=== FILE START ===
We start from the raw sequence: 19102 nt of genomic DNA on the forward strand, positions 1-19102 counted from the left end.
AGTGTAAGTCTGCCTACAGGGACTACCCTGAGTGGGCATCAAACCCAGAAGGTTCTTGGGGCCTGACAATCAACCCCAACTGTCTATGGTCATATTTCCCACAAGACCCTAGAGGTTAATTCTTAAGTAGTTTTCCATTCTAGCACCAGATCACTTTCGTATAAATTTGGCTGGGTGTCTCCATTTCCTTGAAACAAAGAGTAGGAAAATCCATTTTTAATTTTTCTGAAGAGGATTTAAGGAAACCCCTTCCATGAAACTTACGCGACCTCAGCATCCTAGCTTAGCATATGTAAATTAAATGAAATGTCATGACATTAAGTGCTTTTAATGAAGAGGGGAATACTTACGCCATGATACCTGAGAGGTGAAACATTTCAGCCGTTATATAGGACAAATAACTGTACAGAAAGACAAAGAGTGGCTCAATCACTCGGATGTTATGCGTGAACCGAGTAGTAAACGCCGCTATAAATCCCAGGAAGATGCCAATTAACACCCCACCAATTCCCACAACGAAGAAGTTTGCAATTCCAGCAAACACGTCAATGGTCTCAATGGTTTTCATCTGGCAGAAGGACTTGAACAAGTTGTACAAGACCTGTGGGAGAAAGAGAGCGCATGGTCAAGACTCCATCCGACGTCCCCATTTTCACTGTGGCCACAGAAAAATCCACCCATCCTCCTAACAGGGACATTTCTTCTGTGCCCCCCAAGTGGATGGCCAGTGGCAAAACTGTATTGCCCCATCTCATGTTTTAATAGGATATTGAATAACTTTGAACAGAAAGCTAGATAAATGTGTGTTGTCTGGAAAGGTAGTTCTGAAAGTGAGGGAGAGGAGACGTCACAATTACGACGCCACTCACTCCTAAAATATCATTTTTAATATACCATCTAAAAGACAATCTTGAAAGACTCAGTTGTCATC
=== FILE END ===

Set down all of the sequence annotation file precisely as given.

We start from the raw sequence: 19102 nt of genomic DNA on the forward strand, positions 1-19102 counted from the left end.
AGTGTAAGTCTGCCTACAGGGACTACCCTGAGTGGGCATCAAACCCAGAAGGTTCTTGGGGCCTGACAATCAACCCCAACTGTCTATGGTCATATTTCCCACAAGACCCTAGAGGTTAATTCTTAAGTAGTTTTCCATTCTAGCACCAGATCACTTTCGTATAAATTTGGCTGGGTGTCTCCATTTCCTTGAAACAAAGAGTAGGAAAATCCATTTTTAATTTTTCTGAAGAGGATTTAAGGAAACCCCTTCCATGAAACTTACGCGACCTCAGCATCCTAGCTTAGCATATGTAAATTAAATGAAATGTCATGACATTAAGTGCTTTTAATGAAGAGGGGAATACTTACGCCATGATACCTGAGAGGTGAAACATTTCAGCCGTTATATAGGACAAATAACTGTACAGAAAGACAAAGAGTGGCTCAATCACTCGGATGTTATGCGTGAACCGAGTAGTAAACGCCGCTATAAATCCCAGGAAGATGCCAATTAACACCCCACCAATTCCCACAACGAAGAAGTTTGCAATTCCAGCAAACACGTCAATGGTCTCAATGGTTTTCATCTGGCAGAAGGACTTGAACAAGTTGTACAAGACCTGTGGGAGAAAGAGAGCGCATGGTCAAGACTCCATCCGACGTCCCCATTTTCACTGTGGCCACAGAAAAATCCACCCATCCTCCTAACAGGGACATTTCTTCTGTGCCCCCCAAGTGGATGGCCAGTGGCAAAACTGTATTGCCCCATCTCATGTTTTAATAGGATATTGAATAACTTTGAACAGAAAGCTAGATAAATGTGTGTTGTCTGGAAAGGTAGTTCTGAAAGTGAGGGAGAGGAGACGTCACAATTACGACGCCACTCACTCCTAAAATATCATTTTTAATATACCATCTAAAAGACAATCTTGAAAGACTCAGTTGTCATC